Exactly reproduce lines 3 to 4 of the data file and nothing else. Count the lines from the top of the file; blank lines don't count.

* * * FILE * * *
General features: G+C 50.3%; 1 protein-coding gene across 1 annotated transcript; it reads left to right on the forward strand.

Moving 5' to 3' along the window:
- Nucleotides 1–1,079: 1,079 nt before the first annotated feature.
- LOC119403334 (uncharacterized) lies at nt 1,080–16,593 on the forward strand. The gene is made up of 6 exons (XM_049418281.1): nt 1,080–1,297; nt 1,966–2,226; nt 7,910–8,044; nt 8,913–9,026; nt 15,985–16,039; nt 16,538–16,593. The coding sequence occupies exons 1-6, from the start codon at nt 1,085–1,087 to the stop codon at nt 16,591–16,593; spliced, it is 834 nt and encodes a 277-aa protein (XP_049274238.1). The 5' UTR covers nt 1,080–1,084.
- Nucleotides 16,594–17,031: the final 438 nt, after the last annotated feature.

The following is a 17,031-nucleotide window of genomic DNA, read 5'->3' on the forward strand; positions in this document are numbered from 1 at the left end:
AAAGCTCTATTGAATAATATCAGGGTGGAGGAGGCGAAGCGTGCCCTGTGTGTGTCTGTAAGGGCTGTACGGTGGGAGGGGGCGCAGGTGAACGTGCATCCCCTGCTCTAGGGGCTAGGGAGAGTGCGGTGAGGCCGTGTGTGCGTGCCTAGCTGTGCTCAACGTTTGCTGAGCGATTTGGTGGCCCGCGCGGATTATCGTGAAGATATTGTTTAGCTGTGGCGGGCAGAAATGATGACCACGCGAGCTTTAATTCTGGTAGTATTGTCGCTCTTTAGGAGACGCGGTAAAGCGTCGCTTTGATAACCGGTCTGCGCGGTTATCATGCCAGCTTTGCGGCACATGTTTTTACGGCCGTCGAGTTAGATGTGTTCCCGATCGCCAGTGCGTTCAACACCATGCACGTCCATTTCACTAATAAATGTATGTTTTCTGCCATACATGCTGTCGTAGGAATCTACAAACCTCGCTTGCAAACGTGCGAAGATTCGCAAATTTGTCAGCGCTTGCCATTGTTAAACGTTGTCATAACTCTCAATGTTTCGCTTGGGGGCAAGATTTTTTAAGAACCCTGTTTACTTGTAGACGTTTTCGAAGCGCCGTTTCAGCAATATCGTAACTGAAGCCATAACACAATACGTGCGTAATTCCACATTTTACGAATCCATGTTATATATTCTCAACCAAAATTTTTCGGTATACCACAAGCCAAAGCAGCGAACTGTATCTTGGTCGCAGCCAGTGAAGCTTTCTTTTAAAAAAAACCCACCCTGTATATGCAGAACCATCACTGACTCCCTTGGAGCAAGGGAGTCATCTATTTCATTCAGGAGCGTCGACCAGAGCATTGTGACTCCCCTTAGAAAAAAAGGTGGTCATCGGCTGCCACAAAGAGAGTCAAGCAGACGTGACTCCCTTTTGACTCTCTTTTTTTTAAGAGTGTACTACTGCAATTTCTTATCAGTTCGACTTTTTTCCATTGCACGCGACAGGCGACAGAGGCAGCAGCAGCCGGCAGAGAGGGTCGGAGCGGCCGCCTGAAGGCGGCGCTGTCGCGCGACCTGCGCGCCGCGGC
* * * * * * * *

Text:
- Nucleotides 1–1,079: 1,079 nt before the first annotated feature.
- LOC119403334 (uncharacterized) lies at nt 1,080–16,593 on the forward strand. The gene is made up of 6 exons (XM_049418281.1): nt 1,080–1,297; nt 1,966–2,226; nt 7,910–8,044; nt 8,913–9,026; nt 15,985–16,039; nt 16,538–16,593. The coding sequence occupies exons 1-6, from the start codon at nt 1,085–1,087 to the stop codon at nt 16,591–16,593; spliced, it is 834 nt and encodes a 277-aa protein (XP_049274238.1). The 5' UTR covers nt 1,080–1,084.